Apple's latest tablet is a smaller version of last year's iPad Pro with new features, and it comes in a pretty new shade.
It's been a slow year for tablets, inevitably making Apple's latest iPad one of the most exciting models of 2016. Starting at $599, £499 and AU$899, the iPad Pro 9.7 will be available for preorder on March 24 and is expected to start shipping by March 31.
The 9.7 is essentially a smaller version of last year's 13-inch version. It features the same type of colorful display, which is brighter and less reflective than the iPad Air 2, and also has a wide range of colors that's, according to Apple, 25 percent more saturated than the Air 2.
New to the 9.7 is the True Tone display, which dynamically adjusts color temperature based on ambient light. There are four ambient light sensors on the tablet that detect the color temperature wherever it's being used. This then helps the screen adjust to a warmer (more yellow) or cooler (more blue) hue in order for the screen to look as close to white as possible.
Though Apple downsized the iPad Pro's form, that reduction doesn't also apply to its sound. The 9.7-inch tablet packs four speakers that make it twice as loud as the iPad Air 2.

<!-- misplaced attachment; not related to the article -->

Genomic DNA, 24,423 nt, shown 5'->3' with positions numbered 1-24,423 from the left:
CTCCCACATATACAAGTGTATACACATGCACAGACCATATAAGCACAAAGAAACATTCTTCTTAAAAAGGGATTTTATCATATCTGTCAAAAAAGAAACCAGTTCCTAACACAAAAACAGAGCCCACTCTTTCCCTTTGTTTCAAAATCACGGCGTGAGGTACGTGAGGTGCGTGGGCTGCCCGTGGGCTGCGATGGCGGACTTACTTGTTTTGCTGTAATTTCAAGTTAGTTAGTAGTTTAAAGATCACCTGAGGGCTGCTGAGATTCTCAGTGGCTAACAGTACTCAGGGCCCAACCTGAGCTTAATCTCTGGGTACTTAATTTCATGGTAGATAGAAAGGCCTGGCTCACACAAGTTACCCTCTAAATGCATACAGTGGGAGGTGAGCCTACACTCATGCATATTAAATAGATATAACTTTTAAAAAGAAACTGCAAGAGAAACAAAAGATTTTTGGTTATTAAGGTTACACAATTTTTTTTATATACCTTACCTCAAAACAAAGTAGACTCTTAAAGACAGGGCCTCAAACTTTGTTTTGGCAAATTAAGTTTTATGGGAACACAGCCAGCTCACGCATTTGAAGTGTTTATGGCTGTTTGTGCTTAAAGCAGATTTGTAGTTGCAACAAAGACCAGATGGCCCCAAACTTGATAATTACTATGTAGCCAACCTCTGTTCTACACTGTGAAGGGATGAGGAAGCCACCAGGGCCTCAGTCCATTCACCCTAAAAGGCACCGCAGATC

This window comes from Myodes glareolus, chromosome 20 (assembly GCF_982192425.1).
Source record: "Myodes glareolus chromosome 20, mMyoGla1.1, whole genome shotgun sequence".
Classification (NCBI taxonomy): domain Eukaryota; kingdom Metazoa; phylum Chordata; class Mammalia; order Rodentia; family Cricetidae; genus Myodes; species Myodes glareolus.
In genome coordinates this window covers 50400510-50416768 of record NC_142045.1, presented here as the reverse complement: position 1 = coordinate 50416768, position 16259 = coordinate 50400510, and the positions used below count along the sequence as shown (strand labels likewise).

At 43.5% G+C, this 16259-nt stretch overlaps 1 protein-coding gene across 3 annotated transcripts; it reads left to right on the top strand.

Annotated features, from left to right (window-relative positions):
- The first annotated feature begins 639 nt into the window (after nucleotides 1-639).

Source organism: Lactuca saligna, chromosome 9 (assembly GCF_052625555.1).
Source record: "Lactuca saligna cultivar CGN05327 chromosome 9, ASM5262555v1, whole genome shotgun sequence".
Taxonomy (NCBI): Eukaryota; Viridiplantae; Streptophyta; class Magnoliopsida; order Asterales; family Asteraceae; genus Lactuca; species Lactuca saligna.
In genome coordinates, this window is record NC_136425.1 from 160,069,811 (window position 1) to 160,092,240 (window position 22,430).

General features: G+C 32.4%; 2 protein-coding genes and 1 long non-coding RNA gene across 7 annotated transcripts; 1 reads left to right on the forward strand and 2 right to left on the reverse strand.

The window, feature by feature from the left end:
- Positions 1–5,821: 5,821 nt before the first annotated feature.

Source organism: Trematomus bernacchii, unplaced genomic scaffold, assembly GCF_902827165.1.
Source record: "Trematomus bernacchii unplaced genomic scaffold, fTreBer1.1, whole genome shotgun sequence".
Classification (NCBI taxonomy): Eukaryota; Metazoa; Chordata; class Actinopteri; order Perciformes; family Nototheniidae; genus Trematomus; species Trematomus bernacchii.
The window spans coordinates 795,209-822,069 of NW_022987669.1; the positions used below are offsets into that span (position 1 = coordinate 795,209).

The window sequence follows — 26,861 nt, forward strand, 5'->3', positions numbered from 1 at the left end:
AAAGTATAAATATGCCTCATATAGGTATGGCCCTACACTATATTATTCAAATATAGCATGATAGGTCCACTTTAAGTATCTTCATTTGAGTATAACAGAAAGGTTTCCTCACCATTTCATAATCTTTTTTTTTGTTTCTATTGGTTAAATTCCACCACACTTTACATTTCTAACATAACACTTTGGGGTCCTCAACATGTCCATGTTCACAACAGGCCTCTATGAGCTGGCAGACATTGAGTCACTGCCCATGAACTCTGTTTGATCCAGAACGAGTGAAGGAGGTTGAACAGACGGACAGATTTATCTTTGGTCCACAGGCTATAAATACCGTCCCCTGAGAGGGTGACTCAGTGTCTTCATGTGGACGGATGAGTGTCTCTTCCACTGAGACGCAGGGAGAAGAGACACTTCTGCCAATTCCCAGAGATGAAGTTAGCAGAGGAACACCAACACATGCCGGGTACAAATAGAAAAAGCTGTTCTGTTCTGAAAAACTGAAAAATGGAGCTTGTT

Just like its bigger counterpart, the 9.7 features Pencil support and Smart Keyboard connectors. Additionally, Apple announced a new line of Lightning adapters that allow you to connect the tablet to a USB camera adapter, SD card reader or Ethernet cord.
Here are some of the 9.7's specs:
Senior Editor Scott Stein was on the scene at Cupertino for the announcement and his first impression of the iPad Pro 9.7 are fairly positive, but a bit underwhelming:
The iPad Pro feels just like you'd expect: an iPad Air 2 married an iPad Pro. Their smaller offspring, oddly, is a little more capable than the 12.9-inch Daddy. It has a better camera, a more advanced color-correcting display, and comes in a higher maximum storage capacity. The Pencil works just as well as it does on the larger Pro, based on my quick time with it. The new smaller Smart Keyboard also felt pretty finger-friendly as I rattled off a few notes on it, despite the smaller typing area. Apple promises a better display on this iPad, and while it's hard to tell in a demo room, the screen looked bright and vibrant.
The iPad still isn't everything a laptop can be. And it's not trying to be, either. But the new 9.7-inch iPad adds a lot more versatility than the previous CNET-favorite iPad Air 2...mostly, by working with an expanded set of accessories.
Apple's iPad Pro line targets people who need to do a lot of office work, similar to the Microsoft Surface Pro 4. Both iPad Pro models offer keyboard accessories, yet thanks to their highly capable stylus, the tablets lean more towards a creative and artistic crowd. On the other hand, the Microsoft tablet features one of the best keyboard cases we've ever seen, but has a stylus that falls short of the iPad Pro's Pencil. Which you pick will largely depend on which feature you think you'll use most.
See all of the news from Apple's March 21 event.